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January 21, 2015updated 19 Aug 2016 12:22pm

Windows 10 and the future of Microsoft

Nadella needs a strategy to conquer legacy OS and mobile devices.

By Jimmy Nicholls

Microsoft’s decision to remove the Start Menu from Windows 8 was not generally regarded as a success.

Indeed, when the firm unveiled the follow-up (bizarrely named Windows 10), much of the media seized on its return as vindication that it had made a bad decision. It will therefore be with some trepidation that Microsoft showcases the consumer edition of its baby on Wednesday.

While it still rules the desktop operating system (OS) market, much has changed since the glory days of XP. The company does not merely need to move its customers off legacy software, but needs to do some damage to its rivals on mobile and tablet too.

No loss of enthusiasm

This is not the first time that the firm has had to pull back from a serious OS failure. Windows Vista failed to gain traction over its older brother XP, which still makes up a quarter of all desktop OS installations according to NetMarketShare, despite being unsupported by Microsoft since last year.

Richard Edwards, principal analyst at research firm Ovum, said that each time the firm falls into the quagmire it becomes harder to recover. "Indeed, on the last occasion Microsoft had to find itself a new CEO [Satya Nadella] to steer the company away from the proverbial rocks," he said.

Ovum’s research indicates that business are likely to continue using Windows 7, which will continue to be in "extended support" until 2020, which does not include changes to product design or features. Even so, Edwards argued, the company will have to take a new strategy if it wishes to convince its older customers to migrate from Windows 7 and 8, and 8.1, which together make up around two-thirds of the desktop OS market.

"For enterprise customers, it is critical that Windows 10 provide a more seamless user experience and workflow similar to Windows 7 that does not require extensive employee retraining," said Scott Ottaway, vice president of services research at 451 Research. More specifically this means support for Windows 7 software, mobile device management (MDM) and a greater focus on security.

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Some argue that Microsoft will find it difficult to lure their client base, a case that its experience with XP supports. Others point out that as original equipment manufacturers (OEMs) switch to Windows 10, as they have mostly done with 8, consumers will have no choice.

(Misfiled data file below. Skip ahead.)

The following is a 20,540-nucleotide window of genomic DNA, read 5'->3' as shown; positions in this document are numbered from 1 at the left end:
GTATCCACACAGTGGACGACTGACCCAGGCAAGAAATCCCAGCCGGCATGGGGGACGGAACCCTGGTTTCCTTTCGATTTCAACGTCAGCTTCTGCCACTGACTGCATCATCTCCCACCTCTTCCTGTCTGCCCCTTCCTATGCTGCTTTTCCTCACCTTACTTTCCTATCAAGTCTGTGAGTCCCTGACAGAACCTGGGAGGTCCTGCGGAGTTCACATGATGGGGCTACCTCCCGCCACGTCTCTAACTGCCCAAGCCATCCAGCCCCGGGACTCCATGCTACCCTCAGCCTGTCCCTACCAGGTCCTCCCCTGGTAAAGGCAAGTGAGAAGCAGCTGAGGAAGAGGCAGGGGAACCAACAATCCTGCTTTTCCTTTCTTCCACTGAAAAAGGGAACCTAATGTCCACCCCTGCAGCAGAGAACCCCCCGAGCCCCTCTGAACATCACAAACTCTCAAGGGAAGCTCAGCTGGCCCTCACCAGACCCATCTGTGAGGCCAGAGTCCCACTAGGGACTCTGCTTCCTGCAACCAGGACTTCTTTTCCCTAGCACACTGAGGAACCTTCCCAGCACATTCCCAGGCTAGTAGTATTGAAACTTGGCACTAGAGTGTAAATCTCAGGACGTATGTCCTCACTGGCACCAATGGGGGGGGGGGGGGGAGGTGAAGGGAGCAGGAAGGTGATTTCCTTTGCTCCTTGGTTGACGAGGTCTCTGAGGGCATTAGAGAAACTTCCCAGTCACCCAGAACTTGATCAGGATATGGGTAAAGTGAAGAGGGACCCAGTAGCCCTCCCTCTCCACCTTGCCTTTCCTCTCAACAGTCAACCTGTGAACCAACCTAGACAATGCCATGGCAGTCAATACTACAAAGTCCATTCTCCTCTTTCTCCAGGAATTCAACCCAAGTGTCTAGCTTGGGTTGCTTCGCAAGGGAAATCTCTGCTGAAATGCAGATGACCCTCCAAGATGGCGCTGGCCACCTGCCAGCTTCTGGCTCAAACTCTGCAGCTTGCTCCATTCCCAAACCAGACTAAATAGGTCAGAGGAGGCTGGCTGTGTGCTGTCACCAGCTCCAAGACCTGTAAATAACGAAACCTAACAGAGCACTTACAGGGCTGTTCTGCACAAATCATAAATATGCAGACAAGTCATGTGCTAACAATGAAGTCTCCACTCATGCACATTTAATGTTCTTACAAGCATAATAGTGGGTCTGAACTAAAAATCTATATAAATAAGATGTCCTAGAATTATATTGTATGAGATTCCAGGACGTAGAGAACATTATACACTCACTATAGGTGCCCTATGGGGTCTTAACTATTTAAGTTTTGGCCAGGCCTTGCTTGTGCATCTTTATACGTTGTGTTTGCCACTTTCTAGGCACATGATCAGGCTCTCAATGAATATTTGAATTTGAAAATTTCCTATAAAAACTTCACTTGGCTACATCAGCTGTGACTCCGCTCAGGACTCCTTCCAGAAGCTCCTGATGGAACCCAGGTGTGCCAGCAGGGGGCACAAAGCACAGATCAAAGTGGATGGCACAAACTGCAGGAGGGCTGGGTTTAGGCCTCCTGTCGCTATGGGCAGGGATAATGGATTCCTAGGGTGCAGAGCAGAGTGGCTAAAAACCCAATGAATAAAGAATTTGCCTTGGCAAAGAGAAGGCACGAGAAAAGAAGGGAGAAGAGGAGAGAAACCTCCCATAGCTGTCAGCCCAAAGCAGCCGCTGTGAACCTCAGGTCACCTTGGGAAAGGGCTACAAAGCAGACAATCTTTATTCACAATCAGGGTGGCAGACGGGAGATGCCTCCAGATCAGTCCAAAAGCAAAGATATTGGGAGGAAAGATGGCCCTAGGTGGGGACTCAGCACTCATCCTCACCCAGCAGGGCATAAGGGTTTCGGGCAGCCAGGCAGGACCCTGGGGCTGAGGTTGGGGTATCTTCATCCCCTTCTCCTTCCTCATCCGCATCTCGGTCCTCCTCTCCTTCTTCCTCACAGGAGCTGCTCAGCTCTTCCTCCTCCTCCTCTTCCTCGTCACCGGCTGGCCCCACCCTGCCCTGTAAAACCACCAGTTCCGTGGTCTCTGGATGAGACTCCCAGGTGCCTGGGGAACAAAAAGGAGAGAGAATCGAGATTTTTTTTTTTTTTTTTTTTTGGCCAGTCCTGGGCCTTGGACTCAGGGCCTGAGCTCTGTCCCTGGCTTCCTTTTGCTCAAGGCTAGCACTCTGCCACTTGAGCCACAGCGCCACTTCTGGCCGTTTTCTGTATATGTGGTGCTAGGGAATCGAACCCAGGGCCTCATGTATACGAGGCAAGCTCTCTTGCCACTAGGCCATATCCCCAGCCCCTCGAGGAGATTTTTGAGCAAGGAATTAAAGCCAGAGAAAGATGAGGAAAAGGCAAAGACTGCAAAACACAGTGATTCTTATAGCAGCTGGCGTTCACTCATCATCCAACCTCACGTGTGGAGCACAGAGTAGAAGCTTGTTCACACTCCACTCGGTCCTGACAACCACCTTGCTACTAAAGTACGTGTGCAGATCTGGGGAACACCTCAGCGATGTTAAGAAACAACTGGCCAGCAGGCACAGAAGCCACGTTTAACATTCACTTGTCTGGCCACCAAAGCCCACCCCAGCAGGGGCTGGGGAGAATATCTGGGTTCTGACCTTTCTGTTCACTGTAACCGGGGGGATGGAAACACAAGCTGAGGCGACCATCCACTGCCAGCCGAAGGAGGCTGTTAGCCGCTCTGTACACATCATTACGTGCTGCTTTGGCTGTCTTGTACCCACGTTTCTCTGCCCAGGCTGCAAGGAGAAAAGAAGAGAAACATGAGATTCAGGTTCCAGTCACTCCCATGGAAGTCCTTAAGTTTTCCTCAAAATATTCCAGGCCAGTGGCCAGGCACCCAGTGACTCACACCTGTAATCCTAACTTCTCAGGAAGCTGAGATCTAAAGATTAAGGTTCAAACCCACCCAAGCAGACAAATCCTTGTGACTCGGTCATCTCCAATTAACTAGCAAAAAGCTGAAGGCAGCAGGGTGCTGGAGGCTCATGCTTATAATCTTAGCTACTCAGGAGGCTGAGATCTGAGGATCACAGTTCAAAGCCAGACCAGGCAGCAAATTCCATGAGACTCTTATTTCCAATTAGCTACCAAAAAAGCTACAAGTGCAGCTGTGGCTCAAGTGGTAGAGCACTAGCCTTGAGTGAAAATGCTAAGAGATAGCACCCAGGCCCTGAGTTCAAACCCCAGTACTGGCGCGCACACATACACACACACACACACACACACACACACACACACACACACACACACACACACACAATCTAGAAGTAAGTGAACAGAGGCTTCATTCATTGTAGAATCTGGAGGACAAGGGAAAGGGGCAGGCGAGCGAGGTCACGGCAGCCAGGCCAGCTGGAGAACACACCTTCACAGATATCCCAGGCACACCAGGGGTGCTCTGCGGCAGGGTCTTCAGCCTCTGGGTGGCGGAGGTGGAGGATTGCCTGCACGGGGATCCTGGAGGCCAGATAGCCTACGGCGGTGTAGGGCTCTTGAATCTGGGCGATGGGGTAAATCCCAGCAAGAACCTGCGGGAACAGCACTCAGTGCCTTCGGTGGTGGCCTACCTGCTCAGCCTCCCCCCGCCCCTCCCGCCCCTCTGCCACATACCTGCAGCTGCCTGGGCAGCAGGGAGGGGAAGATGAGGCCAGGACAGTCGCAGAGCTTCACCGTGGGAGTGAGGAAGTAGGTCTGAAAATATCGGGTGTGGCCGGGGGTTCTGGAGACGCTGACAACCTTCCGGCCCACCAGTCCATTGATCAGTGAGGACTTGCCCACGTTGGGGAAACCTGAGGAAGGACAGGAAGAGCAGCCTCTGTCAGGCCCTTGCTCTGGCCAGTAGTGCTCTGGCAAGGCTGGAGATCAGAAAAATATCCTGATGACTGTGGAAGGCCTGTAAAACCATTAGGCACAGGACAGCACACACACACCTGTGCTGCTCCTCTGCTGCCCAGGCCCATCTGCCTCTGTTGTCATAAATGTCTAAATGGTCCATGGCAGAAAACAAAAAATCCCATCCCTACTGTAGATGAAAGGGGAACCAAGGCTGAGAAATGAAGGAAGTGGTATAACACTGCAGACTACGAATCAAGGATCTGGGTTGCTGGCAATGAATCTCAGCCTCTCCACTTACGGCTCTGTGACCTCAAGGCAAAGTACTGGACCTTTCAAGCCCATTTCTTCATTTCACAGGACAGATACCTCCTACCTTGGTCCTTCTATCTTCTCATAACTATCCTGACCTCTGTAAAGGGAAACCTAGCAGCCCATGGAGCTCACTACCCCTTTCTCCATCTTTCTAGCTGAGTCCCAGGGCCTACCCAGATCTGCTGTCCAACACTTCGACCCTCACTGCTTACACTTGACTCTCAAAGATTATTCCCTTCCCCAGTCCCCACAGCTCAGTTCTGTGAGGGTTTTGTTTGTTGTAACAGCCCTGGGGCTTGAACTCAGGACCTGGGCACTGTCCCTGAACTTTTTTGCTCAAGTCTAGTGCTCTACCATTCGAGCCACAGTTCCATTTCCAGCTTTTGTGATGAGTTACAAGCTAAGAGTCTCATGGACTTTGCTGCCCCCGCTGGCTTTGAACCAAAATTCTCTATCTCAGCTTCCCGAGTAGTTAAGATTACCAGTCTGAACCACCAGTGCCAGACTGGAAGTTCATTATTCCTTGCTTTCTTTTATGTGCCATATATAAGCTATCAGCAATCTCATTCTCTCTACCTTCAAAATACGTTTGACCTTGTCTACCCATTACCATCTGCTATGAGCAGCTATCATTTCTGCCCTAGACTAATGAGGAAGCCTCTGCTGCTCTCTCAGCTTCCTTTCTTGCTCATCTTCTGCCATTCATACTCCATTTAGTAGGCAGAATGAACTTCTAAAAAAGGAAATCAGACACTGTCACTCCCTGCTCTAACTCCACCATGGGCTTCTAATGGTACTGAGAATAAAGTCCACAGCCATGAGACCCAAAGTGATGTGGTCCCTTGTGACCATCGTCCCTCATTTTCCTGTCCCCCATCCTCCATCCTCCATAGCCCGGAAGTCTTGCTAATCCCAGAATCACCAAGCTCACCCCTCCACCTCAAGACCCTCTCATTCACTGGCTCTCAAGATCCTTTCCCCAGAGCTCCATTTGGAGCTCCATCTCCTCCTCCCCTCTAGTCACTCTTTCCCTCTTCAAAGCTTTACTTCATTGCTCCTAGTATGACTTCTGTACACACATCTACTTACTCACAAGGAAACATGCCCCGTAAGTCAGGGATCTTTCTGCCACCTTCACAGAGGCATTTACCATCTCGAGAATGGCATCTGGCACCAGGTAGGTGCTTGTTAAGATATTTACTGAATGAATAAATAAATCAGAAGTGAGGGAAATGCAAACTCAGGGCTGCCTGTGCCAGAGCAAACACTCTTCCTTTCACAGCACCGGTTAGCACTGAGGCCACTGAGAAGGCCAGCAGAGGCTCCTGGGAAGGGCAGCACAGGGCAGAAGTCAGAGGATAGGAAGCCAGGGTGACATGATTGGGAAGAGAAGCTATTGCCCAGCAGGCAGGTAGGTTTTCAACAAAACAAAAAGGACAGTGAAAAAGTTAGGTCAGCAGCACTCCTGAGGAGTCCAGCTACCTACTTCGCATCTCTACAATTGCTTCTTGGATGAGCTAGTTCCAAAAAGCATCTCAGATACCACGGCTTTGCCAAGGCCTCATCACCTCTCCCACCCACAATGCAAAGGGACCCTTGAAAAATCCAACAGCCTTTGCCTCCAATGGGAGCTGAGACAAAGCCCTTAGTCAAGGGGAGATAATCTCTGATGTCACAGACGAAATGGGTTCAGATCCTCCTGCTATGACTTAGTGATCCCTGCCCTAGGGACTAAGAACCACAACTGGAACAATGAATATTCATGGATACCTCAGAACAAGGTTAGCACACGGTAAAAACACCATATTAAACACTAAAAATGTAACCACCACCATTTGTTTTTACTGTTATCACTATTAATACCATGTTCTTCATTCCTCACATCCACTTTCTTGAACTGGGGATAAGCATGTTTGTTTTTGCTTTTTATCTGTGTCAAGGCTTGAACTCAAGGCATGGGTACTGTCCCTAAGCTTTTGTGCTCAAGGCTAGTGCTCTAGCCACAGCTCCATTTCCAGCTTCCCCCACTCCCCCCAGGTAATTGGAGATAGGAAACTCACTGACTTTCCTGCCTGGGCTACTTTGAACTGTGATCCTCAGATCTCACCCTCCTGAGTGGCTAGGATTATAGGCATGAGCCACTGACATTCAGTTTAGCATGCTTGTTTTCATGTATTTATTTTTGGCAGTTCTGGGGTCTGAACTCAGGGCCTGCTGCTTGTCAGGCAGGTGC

"Every employee is first and foremost a consumer, so success of Windows 10 in the consumer market is important for Microsoft," Edwards added. "If an individual sees potential business value in Windows 10 then the he or she will want to use it at work."

Device wars

While Microsoft were faffing around with Windows in the last decade, the likes of Google and Apple were revolutionising the smartphone. Research firm eMarketer estimates around 1.76 billion people now own or use one regularly, expected to rise to a third of the world population by 2017.

Microsoft’s purchase of Nokia’s smartphone and mobile divisions last year was a strong signal that they wanted a piece of that action, and there is every sign that Windows 10 will try to knit together what has up until now been a disparate connectivity between OSs on desktop, smartphone and tablet.

"It is no longer about one device," said Clive Longbottom, analyst and founder at research firm Quocirca. "What Microsoft has to get right this time is a flexible, scalable single kernel operating system that can be used on anything from embedded systems through to desktops (and even smart TVs)."

In Microsoft’s favour is the continual business reliance on Windows applications. As Ottaway put it: "Outside of Silicon Valley – which has an Apple, open-source and cloud-based application bias – it is still a Windows world in the enterprise with iPhones and Android living side-by-side but not mission critical."

Integration of business functions will no doubt provide efficiencies that a fractured vendor market cannot provide, but may also prove difficult to implement. "If it can get it right on this – something it has been talking about since before Vista – then it can be a force," said Longbottom. Wednesday will tell how likely this is.

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